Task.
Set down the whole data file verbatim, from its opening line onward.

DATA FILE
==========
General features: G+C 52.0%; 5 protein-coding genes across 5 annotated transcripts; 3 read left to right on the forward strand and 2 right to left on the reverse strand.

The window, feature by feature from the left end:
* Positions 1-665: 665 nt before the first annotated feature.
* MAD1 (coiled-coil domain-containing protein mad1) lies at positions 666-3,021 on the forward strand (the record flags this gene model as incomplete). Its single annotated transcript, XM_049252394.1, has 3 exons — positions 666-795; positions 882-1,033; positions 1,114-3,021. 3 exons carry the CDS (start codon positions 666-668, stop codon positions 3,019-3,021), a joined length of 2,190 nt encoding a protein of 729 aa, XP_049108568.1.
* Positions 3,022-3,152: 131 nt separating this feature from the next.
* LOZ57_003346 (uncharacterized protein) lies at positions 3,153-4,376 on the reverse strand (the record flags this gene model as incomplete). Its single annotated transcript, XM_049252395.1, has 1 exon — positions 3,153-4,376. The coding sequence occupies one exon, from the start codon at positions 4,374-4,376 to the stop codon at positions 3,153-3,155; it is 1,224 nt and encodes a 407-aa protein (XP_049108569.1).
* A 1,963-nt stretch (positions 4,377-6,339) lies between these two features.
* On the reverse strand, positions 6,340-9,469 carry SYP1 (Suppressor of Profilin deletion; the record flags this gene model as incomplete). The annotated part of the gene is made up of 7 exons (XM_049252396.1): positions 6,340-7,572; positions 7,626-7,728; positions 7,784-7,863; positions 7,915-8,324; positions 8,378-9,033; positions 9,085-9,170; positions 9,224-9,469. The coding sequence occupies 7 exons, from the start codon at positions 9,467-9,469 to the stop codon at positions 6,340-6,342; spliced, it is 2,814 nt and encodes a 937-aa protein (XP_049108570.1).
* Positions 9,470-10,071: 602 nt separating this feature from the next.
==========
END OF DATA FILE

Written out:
General features: G+C 52.0%; 5 protein-coding genes across 5 annotated transcripts; 3 read left to right on the forward strand and 2 right to left on the reverse strand.

The window, feature by feature from the left end:
* Positions 1-665: 665 nt before the first annotated feature.
* MAD1 (coiled-coil domain-containing protein mad1) lies at positions 666-3,021 on the forward strand (the record flags this gene model as incomplete). Its single annotated transcript, XM_049252394.1, has 3 exons — positions 666-795; positions 882-1,033; positions 1,114-3,021. 3 exons carry the CDS (start codon positions 666-668, stop codon positions 3,019-3,021), a joined length of 2,190 nt encoding a protein of 729 aa, XP_049108568.1.
* Positions 3,022-3,152: 131 nt separating this feature from the next.
* LOZ57_003346 (uncharacterized protein) lies at positions 3,153-4,376 on the reverse strand (the record flags this gene model as incomplete). Its single annotated transcript, XM_049252395.1, has 1 exon — positions 3,153-4,376. The coding sequence occupies one exon, from the start codon at positions 4,374-4,376 to the stop codon at positions 3,153-3,155; it is 1,224 nt and encodes a 407-aa protein (XP_049108569.1).
* A 1,963-nt stretch (positions 4,377-6,339) lies between these two features.
* On the reverse strand, positions 6,340-9,469 carry SYP1 (Suppressor of Profilin deletion; the record flags this gene model as incomplete). The annotated part of the gene is made up of 7 exons (XM_049252396.1): positions 6,340-7,572; positions 7,626-7,728; positions 7,784-7,863; positions 7,915-8,324; positions 8,378-9,033; positions 9,085-9,170; positions 9,224-9,469. The coding sequence occupies 7 exons, from the start codon at positions 9,467-9,469 to the stop codon at positions 6,340-6,342; spliced, it is 2,814 nt and encodes a 937-aa protein (XP_049108570.1).
* Positions 9,470-10,071: 602 nt separating this feature from the next.